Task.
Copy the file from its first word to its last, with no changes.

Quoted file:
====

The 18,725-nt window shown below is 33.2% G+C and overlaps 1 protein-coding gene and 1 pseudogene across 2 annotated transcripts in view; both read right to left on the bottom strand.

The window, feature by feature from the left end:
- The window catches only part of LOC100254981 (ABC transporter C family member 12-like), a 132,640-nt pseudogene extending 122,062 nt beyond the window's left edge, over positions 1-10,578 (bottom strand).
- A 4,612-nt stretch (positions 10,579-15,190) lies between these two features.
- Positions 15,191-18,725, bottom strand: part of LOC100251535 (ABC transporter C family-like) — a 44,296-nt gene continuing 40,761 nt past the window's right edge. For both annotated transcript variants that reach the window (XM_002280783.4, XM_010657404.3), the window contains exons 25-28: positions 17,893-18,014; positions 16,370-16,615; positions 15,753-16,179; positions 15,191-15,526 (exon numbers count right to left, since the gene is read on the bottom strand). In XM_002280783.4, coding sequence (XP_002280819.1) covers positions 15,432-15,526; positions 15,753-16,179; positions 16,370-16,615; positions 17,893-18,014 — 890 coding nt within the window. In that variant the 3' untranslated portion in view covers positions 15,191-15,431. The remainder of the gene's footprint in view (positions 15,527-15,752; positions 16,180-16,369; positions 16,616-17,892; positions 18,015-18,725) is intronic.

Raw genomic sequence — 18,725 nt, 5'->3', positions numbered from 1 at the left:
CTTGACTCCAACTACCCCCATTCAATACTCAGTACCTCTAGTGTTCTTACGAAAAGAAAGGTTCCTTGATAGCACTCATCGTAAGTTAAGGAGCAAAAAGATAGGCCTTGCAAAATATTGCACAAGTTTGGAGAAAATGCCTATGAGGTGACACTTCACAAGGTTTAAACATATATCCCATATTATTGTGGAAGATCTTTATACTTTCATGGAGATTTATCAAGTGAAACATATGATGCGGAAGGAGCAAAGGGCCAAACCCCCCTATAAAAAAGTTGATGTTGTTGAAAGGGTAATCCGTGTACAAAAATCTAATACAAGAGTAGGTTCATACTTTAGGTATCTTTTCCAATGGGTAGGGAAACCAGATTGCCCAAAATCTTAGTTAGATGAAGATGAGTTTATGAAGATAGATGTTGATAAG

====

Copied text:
The 18,725-nt window shown below is 33.2% G+C and overlaps 1 protein-coding gene and 1 pseudogene across 2 annotated transcripts in view; both read right to left on the bottom strand.

The window, feature by feature from the left end:
- The window catches only part of LOC100254981 (ABC transporter C family member 12-like), a 132,640-nt pseudogene extending 122,062 nt beyond the window's left edge, over positions 1-10,578 (bottom strand).
- A 4,612-nt stretch (positions 10,579-15,190) lies between these two features.
- Positions 15,191-18,725, bottom strand: part of LOC100251535 (ABC transporter C family-like) — a 44,296-nt gene continuing 40,761 nt past the window's right edge. For both annotated transcript variants that reach the window (XM_002280783.4, XM_010657404.3), the window contains exons 25-28: positions 17,893-18,014; positions 16,370-16,615; positions 15,753-16,179; positions 15,191-15,526 (exon numbers count right to left, since the gene is read on the bottom strand). In XM_002280783.4, coding sequence (XP_002280819.1) covers positions 15,432-15,526; positions 15,753-16,179; positions 16,370-16,615; positions 17,893-18,014 — 890 coding nt within the window. In that variant the 3' untranslated portion in view covers positions 15,191-15,431. The remainder of the gene's footprint in view (positions 15,527-15,752; positions 16,180-16,369; positions 16,616-17,892; positions 18,015-18,725) is intronic.

Raw genomic sequence — 18,725 nt, 5'->3', positions numbered from 1 at the left:
CTTGACTCCAACTACCCCCATTCAATACTCAGTACCTCTAGTGTTCTTACGAAAAGAAAGGTTCCTTGATAGCACTCATCGTAAGTTAAGGAGCAAAAAGATAGGCCTTGCAAAATATTGCACAAGTTTGGAGAAAATGCCTATGAGGTGACACTTCACAAGGTTTAAACATATATCCCATATTATTGTGGAAGATCTTTATACTTTCATGGAGATTTATCAAGTGAAACATATGATGCGGAAGGAGCAAAGGGCCAAACCCCCCTATAAAAAAGTTGATGTTGTTGAAAGGGTAATCCGTGTACAAAAATCTAATACAAGAGTAGGTTCATACTTTAGGTATCTTTTCCAATGGGTAGGGAAACCAGATTGCCCAAAATCTTAGTTAGATGAAGATGAGTTTATGAAGATAGATGTTGATAAG